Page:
Extension Office Has New Horticulture Agent!
El inglés es el idioma de control de esta página. En la medida en que haya algún conflicto entre la traducción al inglés y la traducción, el inglés prevalece.
Al hacer clic en el enlace de traducción se activa un servicio de traducción gratuito para convertir la página al español. Al igual que con cualquier traducción por Internet, la conversión no es sensible al contexto y puede que no traduzca el texto en su significado original. NC State Extension no garantiza la exactitud del texto traducido. Por favor, tenga en cuenta que algunas aplicaciones y/o servicios pueden no funcionar como se espera cuando se traducen.
English is the controlling language of this page. To the extent there is any conflict between the English text and the translation, English controls.
Clicking on the translation link activates a free translation service to convert the page to Spanish. As with any Internet translation, the conversion is not context-sensitive and may not translate the text to its original meaning. NC State Extension does not guarantee the accuracy of the translated text. Please note that some applications and/or services may not function as expected when translated.Collapse ▲
Article written by: Jessica Webb, The Smoky Mountain Times
The first thing Minda Daughtry, the new horticulture agent for the N.C. Cooperative Extension offices of Swain and Jackson counties, noticed when she visited my office was the row of plants soaking up the sunlight from the large window.
“This is going to be a great hanging plant,” she said of the spider plant.
“Have you had blooms on these?” she pointed to an Easter cactus, then corrected me about my Christmas cactus that is in fact a Thanksgiving cactus. Look, there are the four points, so you can remember it like a fork for Thanksgiving,” she noted.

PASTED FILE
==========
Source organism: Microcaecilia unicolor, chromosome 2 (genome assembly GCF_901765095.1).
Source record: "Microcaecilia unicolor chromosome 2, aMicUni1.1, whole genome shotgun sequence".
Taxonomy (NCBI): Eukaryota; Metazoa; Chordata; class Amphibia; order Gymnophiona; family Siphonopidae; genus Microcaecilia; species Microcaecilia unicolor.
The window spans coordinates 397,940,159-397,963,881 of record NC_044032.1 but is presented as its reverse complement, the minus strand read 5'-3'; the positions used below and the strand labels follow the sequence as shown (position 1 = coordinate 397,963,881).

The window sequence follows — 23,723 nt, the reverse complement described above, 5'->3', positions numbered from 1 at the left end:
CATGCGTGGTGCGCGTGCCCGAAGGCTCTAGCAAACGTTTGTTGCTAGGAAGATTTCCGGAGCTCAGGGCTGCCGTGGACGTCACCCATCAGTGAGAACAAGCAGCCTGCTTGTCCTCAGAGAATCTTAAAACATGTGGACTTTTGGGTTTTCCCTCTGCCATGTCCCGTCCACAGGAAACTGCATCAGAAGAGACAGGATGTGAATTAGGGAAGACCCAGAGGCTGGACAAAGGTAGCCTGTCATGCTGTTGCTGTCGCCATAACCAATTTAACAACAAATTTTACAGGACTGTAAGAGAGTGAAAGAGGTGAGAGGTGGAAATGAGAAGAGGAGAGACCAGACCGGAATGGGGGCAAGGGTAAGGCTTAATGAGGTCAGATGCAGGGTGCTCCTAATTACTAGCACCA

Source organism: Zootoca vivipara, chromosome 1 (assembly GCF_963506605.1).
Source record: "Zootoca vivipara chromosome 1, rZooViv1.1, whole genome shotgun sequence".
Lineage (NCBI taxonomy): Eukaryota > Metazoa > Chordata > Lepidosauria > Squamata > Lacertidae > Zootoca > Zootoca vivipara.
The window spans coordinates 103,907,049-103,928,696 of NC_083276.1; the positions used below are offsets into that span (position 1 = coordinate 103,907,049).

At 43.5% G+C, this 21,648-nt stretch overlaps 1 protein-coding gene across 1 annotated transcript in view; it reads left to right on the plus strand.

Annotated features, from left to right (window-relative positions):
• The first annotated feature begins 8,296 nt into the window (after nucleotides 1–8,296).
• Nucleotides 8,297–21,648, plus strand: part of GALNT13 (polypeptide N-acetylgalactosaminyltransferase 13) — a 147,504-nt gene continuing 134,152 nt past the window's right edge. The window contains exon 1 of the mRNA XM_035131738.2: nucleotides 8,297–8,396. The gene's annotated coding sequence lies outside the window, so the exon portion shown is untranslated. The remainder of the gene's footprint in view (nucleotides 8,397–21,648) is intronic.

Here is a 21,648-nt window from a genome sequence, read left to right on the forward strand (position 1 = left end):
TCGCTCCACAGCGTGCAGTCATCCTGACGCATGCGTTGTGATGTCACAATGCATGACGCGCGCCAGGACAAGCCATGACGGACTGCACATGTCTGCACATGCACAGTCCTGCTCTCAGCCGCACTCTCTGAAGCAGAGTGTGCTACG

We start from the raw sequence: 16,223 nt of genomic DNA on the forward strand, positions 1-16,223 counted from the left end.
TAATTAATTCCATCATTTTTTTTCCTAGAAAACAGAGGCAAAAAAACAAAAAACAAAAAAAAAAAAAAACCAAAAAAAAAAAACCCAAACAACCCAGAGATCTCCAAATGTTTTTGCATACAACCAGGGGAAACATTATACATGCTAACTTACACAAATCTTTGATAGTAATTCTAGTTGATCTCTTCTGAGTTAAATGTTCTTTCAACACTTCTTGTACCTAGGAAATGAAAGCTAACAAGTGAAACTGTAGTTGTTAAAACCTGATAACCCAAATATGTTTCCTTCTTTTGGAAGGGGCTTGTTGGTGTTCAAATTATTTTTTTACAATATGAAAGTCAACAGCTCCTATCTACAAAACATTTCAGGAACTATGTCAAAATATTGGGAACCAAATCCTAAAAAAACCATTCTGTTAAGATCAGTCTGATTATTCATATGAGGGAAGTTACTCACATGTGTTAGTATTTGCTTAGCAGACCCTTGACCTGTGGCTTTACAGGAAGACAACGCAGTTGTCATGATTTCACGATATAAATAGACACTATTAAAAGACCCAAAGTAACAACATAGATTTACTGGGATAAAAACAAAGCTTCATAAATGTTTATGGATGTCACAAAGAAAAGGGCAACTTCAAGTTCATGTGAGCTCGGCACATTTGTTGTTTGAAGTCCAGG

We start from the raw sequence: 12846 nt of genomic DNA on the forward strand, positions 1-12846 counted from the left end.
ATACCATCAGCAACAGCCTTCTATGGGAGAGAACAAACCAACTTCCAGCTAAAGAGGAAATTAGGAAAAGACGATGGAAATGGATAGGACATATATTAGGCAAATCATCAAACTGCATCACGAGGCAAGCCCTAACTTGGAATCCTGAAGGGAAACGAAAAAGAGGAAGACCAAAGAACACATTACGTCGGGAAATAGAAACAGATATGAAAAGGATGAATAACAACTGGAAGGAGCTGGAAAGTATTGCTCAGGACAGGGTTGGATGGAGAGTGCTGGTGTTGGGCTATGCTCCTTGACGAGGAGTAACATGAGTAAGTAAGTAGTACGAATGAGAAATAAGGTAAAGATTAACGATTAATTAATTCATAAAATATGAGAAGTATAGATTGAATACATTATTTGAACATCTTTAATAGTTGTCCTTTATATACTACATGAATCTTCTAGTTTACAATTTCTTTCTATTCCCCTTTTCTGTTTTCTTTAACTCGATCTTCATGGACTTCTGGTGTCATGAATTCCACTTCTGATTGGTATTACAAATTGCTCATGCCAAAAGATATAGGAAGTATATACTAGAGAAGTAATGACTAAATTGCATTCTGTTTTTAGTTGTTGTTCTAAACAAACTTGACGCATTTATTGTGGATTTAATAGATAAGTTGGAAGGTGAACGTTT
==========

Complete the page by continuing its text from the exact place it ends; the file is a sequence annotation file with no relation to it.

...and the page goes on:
Daughtry is a fast talker and loves sharing her knowledge and resources when it comes to plants. She comes to western North Carolina following having served as the horticulture agent in Lee County, North Carolina. While she originated on Long Island, summers were spent in Johnston County where her mother’s family is from.
Her background began in business administration, then as a paralegal before she found horticulture after taking a few community college classes. Her husband and children wondered at her interest, you kill everything, but that era is long behind her.
“I went to the classes, and I loved it, and I discovered there’s something I really got about plants,” she said. “It’s a question of knowledge, the more you know the better you can grow, that’s how I approach it with folks.”
Since her family has spent vacations in the mountains over the years, she said, the plan was always to end up in this region somewhere.
She’s looking forward to hearing from the community with their plant questions, whether it’s the backyard gardener or commercial grower.
“I’m very interested in hearing folks’ experiences and what they love about the area, what they want to do, and what’s giving them grief; about what’s not working and helping them learn the right plant, at the right place, at the right time, so they can be successful,” Daughtry said.
She’s enthused about hosting Master Gardener Program classes as well as Garden Life series programming.
“Absolutely, one thing I’m looking forward as I meet people is creating educational programs for the consumer and commercial grower,” she said.
Daughtry encourages people to call with their questions and said she wants to be a familiar face.
County Extension Director Rob Hawk said it’s good to have a horticulture agent on staff again to serve the county.
“Horticulture and plant agriculture, the agribusiness, is so important in both Jackson and Swain counties with specialty crops tomatoes, strawberries and the backyard and kitchen gardener and helping these folks continue the practice and heritage of gardening here,” Hawk said.
Daughtry described the local climate as a warm, wet hug, one that has its own challenges for growers in the form of pests and fungal diseases, among others.
Plus, Hawk said, there are a lot of microclimates here in the mountains, which allows for the ability to grow different things but also to bring challenges.
“We try to bring the latest, researched-based information from the N.C. State University,” Hawk said when it comes to solutions. “We work with conventional growers and organic growers; we work with all the different ones.”
To reach Daughtry, call the Swain County Extension Office at (828) 488-3848 or email at firstname.lastname@example.org.
Check out Extension news articles weekly, in the The Smoky Mountain Times.